Gas-sensing glass electrodes
Here, an ISE in contact with a thin external layer of aqueous electrolyte (the 'filling solution') is kept close to the glass membrane by an additional, outer membrane that is selectively permeable to the gas of interest. The arrangement for a CO2 electrode is shown in Fig. 34.4: in this case the outer membrane is made of CO2-permeable silicone rubber. When CO2 gas in the sample selectively diffuses across the membrane and dissolves in the filling solution (in this case an aqueous NaHCO/NaCl mixture), a change in pH occurs owing to the shift in the equilibrium:

Underlying principles of a gassensing
Fig. 34.4 Underlying principles of a gassensing
⇒ Equation [34.4] CO2 + H2O ↔ H2CO3 ↔ H+ + HCO3

The pH change is 'sensed' by the internal ion-selective pH electrode, and its response is proportional to the partial pressure of CO2 of the solution (PCO2). A similar principle operates in the NH3 electrode, where a Teflon® membrane is used, and the filling solution is NH4Cl.

Liquid and polymer membrane electrodes

In these types of ISEs, the liquid is a water-insoluble viscous solvent containing a soluble ionophore, i.e. an organic ion exchanger, or a neutral carrier molecule, that is specific for the analyte of interest. When this liquid is soaked into a thin membrane such as cellulose acetate, it becomes effectively immobilized. The arrangement of analyte (A+) and ionophore in relation to this membrane is shown in Fig. 34.5. The potential on the inner surface of the membrane is kept constant by maintaining a constant activity of A+ in the internal solution, so the potential change measured is that which results from A+ in the sample interacting with the ionophore in the outer surface of the membrane.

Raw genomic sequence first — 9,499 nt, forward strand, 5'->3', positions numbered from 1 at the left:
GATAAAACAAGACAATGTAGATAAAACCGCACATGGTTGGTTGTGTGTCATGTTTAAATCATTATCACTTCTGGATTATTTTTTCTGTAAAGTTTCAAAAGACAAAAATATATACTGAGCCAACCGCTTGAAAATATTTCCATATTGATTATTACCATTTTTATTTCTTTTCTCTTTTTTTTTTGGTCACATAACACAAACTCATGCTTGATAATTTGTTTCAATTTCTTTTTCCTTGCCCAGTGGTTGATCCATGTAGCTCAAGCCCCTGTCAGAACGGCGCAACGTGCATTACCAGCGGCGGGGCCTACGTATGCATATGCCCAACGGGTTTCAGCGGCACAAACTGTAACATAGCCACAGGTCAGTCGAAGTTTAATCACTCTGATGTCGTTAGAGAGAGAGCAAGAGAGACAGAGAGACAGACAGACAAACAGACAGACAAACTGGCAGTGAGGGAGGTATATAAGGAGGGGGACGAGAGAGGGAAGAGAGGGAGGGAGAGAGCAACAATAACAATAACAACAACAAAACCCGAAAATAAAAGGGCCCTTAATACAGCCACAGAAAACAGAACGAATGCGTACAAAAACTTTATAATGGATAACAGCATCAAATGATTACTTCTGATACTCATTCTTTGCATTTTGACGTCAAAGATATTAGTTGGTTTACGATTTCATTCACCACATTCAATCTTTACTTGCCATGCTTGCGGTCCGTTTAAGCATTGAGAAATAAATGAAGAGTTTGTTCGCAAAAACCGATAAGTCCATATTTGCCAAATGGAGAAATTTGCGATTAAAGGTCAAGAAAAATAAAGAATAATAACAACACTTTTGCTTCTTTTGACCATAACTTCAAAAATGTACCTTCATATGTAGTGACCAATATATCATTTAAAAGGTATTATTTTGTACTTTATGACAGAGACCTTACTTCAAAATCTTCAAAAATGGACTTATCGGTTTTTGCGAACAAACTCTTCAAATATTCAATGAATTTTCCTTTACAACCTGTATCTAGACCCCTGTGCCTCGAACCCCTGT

A relevant example of a suitable ionophore is the antibiotic valinomycin, which specifically binds K+. Other ionophores have been developed for measurement of, for example, NH4+, Ca2+,
Fig. 34.5 Underlying principles of a liquid
membrane ion-selective electrode. A+ = analyte; C = neutral carrier ionophore;Em = surface potential; membrane potential = Emlinternal) - Em(external).
Cl. In addition, electrodes have been developed for organic species by using specific ion-pairing reagents in the membrane that interact with ionic forms of the organic compound, e.g. with drugs such as 5,5-diphenylhydantoin.

Solid-state membrane electrodes
These contain membranes made from single crystals or pressed pellets of salts of the analyte. The membrane material must show some permeability to ions and must be virtually insoluble in water. Examples include:
  • the fluoride electrode, which uses LaF3 impregnated with Eu2+ (the latter to increase permeability to F). A membrane potential is set up when F in the sample solution enters spaces in the crystal lattice;
  • the chloride electrode, which uses a pressed pellet membrane of Ag2S and AgCl.